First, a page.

Nearly All Doctors Prescribe Opioids for Longer Than Recommended

March 30, 2016

Most doctors – 99 percent – are prescribing highly addictive opioid medicines for longer than the three-day period recommended, according to a national survey. Twenty-three percent prescribe at least a month’s worth of opioids.

Also, according to the survey by the National Safety Council (NSC), doctors overestimate the effectiveness of opioids. The survey found 74 percent of doctors incorrectly believe morphine and oxycodone, both opioids, are the most effective ways to treat pain. However, NSC research shows that over-the-counter pain relievers such as ibuprofen and acetaminophen offer the most effective relief for acute pain.

The Centers for Disease Control and Prevention (CDC) recommends the three-day period. Evidence shows that 30-day use causes brain changes.

Ninety-nine percent of doctors surveyed said they have seen a pill-seeking patient or evidence of opioid abuse, but only 38 percent usually refer those patients to treatment. Only five percent treat them for abuse themselves.

The national poll was conducted among 201 board-certified family or internal medicine physicians who spend at least 70 percent of their time seeing patients in an office-based setting and treat patients for pain. The fieldwork for the survey was conducted between March 5-13, 2016.

Other findings from the National Safety Council poll include:

  • 71 percent of doctors prescribe opioids for chronic back pain, and 55 percent prescribe them for dental pain – neither of which is appropriate in most cases.
  • 67 percent of doctors are, in part, basing their prescribing decisions on patient expectations; however, a National Safety Council poll in 2015 showed 50 percent of patients were more likely to visit their doctor again if he or she offered alternatives to opioids.
  • 84 percent of doctors screen for prior opioid abuse, but only 32 percent screen for a family history of addiction – also a strong indicator of potential abuse
CDC Guideline

The results come just a few weeks after the CDC issued a guideline for primary care physicians for treating chronic pain. The new CDC guideline aims to lessen opioid use disorder and overdose. When opioids are used, doctors should prescribe lowest possible effective dosage, according to the guideline. The CDC guideline also suggests increasing the use of other effective treatments available for chronic pain, such as non-opioid medications or non-pharmacologic therapies.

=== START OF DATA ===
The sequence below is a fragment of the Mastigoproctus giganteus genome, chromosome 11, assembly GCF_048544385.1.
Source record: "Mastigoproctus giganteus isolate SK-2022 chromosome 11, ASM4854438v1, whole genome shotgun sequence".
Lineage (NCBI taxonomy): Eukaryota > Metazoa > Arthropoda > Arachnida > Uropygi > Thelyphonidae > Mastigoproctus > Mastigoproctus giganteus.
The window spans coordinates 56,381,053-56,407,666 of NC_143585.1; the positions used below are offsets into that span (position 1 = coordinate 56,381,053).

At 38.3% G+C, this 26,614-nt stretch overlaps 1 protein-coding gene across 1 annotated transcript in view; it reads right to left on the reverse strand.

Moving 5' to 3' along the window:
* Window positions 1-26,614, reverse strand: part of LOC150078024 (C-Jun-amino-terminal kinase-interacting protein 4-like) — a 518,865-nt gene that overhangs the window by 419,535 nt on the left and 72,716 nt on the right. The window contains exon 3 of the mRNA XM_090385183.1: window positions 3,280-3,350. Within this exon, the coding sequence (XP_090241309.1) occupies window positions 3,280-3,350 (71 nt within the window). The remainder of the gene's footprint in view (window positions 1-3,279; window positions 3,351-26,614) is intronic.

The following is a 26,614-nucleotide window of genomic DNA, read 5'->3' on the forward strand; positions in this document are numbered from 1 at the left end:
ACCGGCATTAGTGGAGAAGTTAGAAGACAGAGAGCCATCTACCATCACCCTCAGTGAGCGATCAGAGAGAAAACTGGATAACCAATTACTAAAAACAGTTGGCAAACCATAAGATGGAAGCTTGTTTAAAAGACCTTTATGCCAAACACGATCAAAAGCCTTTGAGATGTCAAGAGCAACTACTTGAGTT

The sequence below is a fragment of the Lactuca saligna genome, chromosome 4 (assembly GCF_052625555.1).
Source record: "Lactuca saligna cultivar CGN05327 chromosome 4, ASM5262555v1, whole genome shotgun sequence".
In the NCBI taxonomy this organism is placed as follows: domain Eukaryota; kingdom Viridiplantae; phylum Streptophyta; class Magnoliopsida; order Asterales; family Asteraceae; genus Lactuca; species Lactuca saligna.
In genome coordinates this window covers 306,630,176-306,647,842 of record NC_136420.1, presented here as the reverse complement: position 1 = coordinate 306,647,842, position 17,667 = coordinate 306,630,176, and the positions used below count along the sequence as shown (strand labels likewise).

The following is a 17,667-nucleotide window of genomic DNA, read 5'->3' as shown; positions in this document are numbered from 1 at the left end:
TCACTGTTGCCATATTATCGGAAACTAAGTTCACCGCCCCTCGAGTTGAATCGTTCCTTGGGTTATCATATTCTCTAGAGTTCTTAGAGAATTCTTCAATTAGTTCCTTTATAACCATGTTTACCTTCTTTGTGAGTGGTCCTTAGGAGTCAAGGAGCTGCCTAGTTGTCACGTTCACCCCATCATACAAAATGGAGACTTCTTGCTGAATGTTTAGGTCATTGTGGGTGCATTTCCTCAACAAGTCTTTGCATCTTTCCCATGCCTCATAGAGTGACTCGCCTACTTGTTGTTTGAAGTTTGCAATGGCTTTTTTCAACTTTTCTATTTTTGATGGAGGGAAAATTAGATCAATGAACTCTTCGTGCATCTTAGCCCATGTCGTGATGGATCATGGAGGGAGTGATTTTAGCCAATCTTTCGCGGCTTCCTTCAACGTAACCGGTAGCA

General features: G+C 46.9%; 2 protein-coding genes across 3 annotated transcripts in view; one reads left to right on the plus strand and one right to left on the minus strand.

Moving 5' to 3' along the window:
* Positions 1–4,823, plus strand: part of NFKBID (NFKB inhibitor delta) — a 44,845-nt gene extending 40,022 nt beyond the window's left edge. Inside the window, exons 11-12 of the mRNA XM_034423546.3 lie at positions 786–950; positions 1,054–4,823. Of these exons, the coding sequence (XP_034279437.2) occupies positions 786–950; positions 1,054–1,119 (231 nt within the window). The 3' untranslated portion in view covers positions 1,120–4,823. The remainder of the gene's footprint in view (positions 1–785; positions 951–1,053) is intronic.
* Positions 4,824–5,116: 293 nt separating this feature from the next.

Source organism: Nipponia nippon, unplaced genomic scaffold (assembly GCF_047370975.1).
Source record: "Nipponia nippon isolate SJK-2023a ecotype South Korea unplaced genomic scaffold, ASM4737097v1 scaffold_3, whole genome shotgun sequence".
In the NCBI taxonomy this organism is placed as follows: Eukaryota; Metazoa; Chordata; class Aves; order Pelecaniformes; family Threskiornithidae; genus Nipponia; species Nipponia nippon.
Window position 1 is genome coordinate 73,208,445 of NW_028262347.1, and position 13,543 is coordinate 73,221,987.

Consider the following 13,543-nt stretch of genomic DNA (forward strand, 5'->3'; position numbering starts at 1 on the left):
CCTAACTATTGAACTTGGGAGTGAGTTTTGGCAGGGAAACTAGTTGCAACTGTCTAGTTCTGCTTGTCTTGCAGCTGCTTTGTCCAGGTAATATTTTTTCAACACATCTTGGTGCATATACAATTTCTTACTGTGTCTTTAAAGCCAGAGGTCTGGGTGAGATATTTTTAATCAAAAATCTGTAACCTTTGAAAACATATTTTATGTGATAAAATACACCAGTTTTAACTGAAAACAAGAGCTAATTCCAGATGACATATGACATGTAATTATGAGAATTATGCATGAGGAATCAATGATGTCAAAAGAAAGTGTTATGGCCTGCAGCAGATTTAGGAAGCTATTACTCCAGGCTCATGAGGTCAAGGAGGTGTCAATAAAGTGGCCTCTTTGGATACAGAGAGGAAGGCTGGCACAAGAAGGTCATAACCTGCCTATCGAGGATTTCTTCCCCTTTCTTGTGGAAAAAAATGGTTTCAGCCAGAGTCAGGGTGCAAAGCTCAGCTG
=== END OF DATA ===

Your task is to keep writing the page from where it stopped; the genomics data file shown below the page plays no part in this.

“Opioids do not kill pain; they kill people,” said Dr. Donald Teater, medical advisor at the National Safety Council. “Doctors are well-intentioned and want to help their patients, but these findings are further proof that we need more education and training if we want to treat pain most effectively.”

Drug overdoses have eclipsed car crashes as the leading cause of preventable death for American adults, with prescription opioids contributing to more deaths than heroin and cocaine combined. The rise in overdoses has paralleled an increase in prescribing. Doctors prescribe enough opioids to give every American a bottle of pills, NSC said.

Last week the Federal Drug Administration said it would require strong warnings on short-acting opioid painkillers that will bring information about addiction and abuse in line with that on long-acting pills.

Short-acting opioids account for 90 percent of prescribed opioids, the FDA said. The new labeling will affect 87 branded products and 141 generics ranging from combination acetominophen-opioid pills to intravenous formulations. The new warnings include the risks of abuse, addiction, overdose and death.

According to preliminary research into physician dispensing of opioids that could change, the Workers Compensation Research Institute (WCRI) reported that three out of four injured workers with pain are prescribed opiods, with the amount per claim varying by state.

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